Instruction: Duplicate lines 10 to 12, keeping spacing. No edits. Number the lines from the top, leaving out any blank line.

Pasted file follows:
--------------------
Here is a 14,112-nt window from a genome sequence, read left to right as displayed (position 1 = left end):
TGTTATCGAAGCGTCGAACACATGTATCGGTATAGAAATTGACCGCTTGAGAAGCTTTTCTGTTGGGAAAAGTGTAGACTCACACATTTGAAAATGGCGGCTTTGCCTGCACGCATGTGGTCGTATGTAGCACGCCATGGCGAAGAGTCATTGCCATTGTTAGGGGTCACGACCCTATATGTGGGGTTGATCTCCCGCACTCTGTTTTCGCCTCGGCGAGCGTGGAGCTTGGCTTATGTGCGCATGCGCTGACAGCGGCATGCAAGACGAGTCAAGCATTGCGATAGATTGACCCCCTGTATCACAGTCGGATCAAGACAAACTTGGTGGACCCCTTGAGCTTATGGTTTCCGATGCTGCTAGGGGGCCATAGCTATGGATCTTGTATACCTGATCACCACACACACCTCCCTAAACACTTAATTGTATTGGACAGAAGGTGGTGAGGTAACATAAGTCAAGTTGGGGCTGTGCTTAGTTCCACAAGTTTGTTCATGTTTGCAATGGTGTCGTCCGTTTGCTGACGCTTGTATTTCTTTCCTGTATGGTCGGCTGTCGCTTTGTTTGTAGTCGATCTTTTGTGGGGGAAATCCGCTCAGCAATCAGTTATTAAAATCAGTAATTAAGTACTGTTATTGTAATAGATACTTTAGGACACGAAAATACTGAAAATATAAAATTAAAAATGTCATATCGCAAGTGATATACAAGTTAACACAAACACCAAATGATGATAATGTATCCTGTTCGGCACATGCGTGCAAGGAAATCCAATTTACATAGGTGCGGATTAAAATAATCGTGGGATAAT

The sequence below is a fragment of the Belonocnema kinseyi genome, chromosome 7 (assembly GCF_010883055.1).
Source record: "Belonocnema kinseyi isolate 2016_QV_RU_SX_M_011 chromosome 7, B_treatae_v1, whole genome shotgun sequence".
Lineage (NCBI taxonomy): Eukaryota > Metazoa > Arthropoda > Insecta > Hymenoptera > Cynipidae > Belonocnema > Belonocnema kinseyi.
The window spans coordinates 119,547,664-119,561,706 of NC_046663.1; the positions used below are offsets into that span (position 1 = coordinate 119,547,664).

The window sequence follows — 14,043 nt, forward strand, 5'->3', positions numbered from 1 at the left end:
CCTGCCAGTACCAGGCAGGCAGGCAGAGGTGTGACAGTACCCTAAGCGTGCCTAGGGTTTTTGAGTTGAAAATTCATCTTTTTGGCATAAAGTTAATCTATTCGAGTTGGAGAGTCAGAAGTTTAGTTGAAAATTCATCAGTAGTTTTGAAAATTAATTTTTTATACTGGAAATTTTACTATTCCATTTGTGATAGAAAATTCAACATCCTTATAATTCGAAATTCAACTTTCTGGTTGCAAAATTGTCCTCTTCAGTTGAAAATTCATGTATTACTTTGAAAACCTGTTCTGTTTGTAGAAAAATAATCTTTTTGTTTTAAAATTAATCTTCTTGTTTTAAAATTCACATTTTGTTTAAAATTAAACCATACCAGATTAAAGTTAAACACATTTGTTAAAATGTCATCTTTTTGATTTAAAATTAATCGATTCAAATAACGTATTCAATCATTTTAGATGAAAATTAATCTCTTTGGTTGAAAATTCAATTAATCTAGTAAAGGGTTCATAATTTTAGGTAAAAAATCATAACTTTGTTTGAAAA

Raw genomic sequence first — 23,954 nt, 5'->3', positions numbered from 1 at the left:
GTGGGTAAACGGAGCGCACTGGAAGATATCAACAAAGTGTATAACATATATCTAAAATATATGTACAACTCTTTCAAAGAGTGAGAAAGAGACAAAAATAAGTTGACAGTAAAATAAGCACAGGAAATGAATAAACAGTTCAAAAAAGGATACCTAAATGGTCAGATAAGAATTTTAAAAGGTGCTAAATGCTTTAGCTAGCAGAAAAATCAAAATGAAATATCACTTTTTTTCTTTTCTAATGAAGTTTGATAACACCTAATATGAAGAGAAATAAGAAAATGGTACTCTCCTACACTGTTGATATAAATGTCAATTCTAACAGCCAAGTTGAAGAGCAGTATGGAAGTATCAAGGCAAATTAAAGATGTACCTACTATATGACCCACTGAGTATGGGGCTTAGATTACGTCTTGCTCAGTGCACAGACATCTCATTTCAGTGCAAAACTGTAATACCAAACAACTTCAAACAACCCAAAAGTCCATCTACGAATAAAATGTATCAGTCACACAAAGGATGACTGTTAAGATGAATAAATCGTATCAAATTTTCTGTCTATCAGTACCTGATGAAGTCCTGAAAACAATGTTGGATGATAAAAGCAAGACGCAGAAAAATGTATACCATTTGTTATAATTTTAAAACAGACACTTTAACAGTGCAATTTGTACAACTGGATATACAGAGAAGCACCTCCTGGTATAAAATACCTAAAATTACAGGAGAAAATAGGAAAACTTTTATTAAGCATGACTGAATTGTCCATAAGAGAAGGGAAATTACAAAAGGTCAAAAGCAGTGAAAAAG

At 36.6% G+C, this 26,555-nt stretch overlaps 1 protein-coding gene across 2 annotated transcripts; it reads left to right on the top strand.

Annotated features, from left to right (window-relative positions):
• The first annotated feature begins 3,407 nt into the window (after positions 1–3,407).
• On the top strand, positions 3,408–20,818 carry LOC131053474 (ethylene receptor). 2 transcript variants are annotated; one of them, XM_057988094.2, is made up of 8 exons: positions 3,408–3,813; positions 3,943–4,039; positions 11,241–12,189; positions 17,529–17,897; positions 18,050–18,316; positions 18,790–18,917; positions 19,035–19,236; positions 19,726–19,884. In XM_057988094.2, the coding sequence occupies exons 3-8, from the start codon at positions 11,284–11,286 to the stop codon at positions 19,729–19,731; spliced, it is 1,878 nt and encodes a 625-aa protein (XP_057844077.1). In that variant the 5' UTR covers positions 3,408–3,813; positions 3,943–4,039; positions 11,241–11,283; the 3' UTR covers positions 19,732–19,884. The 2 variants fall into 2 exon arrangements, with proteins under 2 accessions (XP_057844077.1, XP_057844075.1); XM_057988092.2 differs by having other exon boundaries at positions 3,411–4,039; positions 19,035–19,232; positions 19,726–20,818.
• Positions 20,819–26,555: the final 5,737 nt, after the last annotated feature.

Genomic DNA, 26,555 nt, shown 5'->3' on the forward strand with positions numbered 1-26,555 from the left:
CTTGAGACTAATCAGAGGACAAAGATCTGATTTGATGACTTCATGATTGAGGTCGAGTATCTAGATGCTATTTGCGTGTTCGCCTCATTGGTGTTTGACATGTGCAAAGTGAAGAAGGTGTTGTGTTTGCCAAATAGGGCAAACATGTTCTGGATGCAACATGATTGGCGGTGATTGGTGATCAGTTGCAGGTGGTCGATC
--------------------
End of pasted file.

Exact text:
GTGGGTAAACGGAGCGCACTGGAAGATATCAACAAAGTGTATAACATATATCTAAAATATATGTACAACTCTTTCAAAGAGTGAGAAAGAGACAAAAATAAGTTGACAGTAAAATAAGCACAGGAAATGAATAAACAGTTCAAAAAAGGATACCTAAATGGTCAGATAAGAATTTTAAAAGGTGCTAAATGCTTTAGCTAGCAGAAAAATCAAAATGAAATATCACTTTTTTTCTTTTCTAATGAAGTTTGATAACACCTAATATGAAGAGAAATAAGAAAATGGTACTCTCCTACACTGTTGATATAAATGTCAATTCTAACAGCCAAGTTGAAGAGCAGTATGGAAGTATCAAGGCAAATTAAAGATGTACCTACTATATGACCCACTGAGTATGGGGCTTAGATTACGTCTTGCTCAGTGCACAGACATCTCATTTCAGTGCAAAACTGTAATACCAAACAACTTCAAACAACCCAAAAGTCCATCTACGAATAAAATGTATCAGTCACACAAAGGATGACTGTTAAGATGAATAAATCGTATCAAATTTTCTGTCTATCAGTACCTGATGAAGTCCTGAAAACAATGTTGGATGATAAAAGCAAGACGCAGAAAAATGTATACCATTTGTTATAATTTTAAAACAGACACTTTAACAGTGCAATTTGTACAACTGGATATACAGAGAAGCACCTCCTGGTATAAAATACCTAAAATTACAGGAGAAAATAGGAAAACTTTTATTAAGCATGACTGAATTGTCCATAAGAGAAGGGAAATTACAAAAGGTCAAAAGCAGTGAAAAAG

At 36.6% G+C, this 26,555-nt stretch overlaps 1 protein-coding gene across 2 annotated transcripts; it reads left to right on the top strand.

Annotated features, from left to right (window-relative positions):